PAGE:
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Humane Society of Utah Offers Hot Weather Safety Tips For Pets

Contact: Guinn Shuster                        
Email: guinn@utahhumane.org   

News Release
Humane Society of Utah Offers Hot Weather Safety Tips For Pets

FOR IMMEDIATE RELEASE
May 27, 2022

News Release
Humane Society of Utah Offers Hot Weather Safety Tips For Pets

Murray – UT, May 20, 2022 – As the temperatures rise, it is important that pets and pet owners alike take precautions to stay safe and healthy in the summer heat. While many animals spend quite a bit of their time outdoors, some extra precautions are necessary this time of year to prevent heatstroke, heat exhaustion, and other hot-weather ailments.

The Humane Society suggests the following hot weather tips this summer season:

  • Keep pets indoors more often during extreme heat, do not leave them outside all day
  • Make sure pets have a cool place to retreat to in the yard, such as a shady spot. Keep in mind that some outdoor dog houses can be hotter than the outdoor temps
  • Cool and fresh water should be available to pets at all times, both indoors and outdoors
  • If the asphalt is too hot for your hands and feet, it is too hot for your pets. Place your hand on the sidewalk for 10 seconds to test the temperature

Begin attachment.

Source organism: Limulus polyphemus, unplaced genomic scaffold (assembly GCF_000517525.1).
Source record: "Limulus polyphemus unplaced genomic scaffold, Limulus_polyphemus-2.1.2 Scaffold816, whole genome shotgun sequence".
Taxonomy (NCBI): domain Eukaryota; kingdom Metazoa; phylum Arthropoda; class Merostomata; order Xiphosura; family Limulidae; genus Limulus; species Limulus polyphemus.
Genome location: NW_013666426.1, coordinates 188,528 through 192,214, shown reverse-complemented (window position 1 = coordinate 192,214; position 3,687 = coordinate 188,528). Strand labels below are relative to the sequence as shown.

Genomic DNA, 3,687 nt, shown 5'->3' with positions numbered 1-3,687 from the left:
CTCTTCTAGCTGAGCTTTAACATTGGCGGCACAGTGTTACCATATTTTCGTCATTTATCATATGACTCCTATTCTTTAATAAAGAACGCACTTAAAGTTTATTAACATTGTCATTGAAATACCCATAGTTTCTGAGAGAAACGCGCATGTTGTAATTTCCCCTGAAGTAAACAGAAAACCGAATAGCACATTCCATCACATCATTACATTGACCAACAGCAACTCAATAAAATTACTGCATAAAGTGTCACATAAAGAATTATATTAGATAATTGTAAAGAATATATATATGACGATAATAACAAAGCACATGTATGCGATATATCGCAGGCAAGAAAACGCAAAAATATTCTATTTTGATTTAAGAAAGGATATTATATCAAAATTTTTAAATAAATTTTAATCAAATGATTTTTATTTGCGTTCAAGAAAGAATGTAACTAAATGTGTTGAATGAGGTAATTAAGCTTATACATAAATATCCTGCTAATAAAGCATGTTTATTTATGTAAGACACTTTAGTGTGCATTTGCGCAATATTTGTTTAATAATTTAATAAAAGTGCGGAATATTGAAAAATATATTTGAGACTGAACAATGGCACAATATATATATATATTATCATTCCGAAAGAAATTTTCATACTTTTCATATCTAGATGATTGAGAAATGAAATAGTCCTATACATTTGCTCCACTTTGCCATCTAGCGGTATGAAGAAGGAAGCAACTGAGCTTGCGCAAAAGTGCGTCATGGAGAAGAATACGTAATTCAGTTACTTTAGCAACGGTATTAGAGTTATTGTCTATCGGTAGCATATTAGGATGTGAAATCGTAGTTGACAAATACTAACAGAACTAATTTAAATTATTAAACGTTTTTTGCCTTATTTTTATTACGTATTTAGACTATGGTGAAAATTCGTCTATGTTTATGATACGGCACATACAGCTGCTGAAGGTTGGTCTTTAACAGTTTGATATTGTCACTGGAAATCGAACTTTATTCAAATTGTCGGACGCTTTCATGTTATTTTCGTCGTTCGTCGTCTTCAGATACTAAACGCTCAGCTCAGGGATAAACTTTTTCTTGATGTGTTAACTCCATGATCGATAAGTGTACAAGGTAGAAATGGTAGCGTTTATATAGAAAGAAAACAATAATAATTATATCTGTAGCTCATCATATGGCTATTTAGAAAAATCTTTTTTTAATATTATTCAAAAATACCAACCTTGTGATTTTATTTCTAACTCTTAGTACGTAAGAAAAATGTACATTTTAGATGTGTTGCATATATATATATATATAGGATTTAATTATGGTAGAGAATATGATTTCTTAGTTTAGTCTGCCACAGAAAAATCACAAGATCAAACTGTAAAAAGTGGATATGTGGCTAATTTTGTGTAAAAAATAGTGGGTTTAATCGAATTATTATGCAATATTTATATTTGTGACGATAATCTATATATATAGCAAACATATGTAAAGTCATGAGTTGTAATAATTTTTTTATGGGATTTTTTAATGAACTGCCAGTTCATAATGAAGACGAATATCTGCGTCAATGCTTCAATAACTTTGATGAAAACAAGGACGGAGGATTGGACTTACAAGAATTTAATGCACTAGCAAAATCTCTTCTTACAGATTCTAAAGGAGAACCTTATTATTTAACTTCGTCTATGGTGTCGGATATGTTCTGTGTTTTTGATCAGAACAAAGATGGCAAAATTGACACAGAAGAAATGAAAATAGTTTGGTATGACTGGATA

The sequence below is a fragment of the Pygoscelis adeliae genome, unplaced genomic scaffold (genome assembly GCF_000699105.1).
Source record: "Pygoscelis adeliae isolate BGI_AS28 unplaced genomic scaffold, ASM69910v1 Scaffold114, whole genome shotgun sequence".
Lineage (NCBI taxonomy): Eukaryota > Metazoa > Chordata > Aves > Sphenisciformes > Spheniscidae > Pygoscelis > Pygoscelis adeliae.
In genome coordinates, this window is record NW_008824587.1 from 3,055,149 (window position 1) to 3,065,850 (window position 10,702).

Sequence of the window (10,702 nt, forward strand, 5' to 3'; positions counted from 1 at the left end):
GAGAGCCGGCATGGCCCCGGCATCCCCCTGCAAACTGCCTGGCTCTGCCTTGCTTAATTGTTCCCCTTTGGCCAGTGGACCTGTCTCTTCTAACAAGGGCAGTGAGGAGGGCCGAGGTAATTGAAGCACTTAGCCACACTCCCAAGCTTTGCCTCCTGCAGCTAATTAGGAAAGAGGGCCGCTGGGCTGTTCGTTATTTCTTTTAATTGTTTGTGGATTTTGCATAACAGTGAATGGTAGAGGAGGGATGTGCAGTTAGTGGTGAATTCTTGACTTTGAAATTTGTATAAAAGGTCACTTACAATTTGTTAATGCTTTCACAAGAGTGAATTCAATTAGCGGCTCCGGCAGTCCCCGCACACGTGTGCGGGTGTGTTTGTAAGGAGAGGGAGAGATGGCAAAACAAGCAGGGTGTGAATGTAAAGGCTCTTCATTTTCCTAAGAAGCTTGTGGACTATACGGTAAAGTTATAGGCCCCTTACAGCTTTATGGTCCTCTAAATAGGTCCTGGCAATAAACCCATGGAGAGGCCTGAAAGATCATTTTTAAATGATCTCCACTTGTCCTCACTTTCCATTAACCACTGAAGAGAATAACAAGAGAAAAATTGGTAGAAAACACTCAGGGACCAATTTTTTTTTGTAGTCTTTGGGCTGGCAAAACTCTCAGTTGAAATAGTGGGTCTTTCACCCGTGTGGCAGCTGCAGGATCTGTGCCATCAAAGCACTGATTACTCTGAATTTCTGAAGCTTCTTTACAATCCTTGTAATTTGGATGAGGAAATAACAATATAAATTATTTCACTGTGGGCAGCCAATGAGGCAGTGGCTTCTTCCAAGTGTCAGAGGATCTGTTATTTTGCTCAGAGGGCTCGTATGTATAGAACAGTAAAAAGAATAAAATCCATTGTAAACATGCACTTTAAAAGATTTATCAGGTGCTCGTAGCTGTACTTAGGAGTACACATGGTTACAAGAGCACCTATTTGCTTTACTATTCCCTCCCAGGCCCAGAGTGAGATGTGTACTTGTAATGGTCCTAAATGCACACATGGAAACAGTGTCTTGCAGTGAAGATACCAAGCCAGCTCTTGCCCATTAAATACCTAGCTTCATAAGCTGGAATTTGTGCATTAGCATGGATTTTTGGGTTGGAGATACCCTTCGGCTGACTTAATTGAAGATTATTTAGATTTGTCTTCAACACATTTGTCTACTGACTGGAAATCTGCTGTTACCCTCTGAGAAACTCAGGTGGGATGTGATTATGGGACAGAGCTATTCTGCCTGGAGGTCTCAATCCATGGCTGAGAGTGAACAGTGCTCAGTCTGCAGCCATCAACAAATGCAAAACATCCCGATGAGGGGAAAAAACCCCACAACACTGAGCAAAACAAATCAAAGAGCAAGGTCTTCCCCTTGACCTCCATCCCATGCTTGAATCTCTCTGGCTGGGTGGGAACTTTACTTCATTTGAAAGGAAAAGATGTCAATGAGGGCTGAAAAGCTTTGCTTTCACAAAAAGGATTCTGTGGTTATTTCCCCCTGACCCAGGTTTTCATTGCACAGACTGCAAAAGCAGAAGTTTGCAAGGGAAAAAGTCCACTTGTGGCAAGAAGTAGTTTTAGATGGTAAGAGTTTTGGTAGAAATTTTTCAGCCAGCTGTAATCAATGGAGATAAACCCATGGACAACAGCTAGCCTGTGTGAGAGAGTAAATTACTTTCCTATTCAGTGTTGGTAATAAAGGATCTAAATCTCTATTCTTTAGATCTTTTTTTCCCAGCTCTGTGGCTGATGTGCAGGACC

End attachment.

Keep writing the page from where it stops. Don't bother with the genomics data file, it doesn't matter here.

• Check pets for ticks, foxtails, and grass seeds following outdoor activity
  • Ensure that your yard is free of plants that are toxic to dogs and cats such as lilies, sago palms, and rhododendrons, and be careful with the use of insecticides and weed killers, which may be poisonous for your pets
  • If your pet wants to share your plate at a summer BBQ, know what foods are not pet-safe, such as onions, avocados, olives, garlic, grapes, cooked bones, and alcohol
  • Do not leave pets unattended near water– not all pets can swim! Limit the amount of pool water your pets drink, chlorine and other chemicals can be dangerous, and rinse your pets off after taking a swim in chlorinated or salty water.
  • If you have a brachycephalic (short-nosed, flat-faced) breed such as a pug, persian cat, or any type of bulldog, know that their short noses cause them to overheat quicker than other animals. Overweight and older pets are also at higher risk for heatstroke, so keep these furry friends in air-conditioned rooms as much as possible
  • Do not leave pets unattended in vehicles! Doing so is a major risk for heatstroke, heat exhaustion, and heat-related death.

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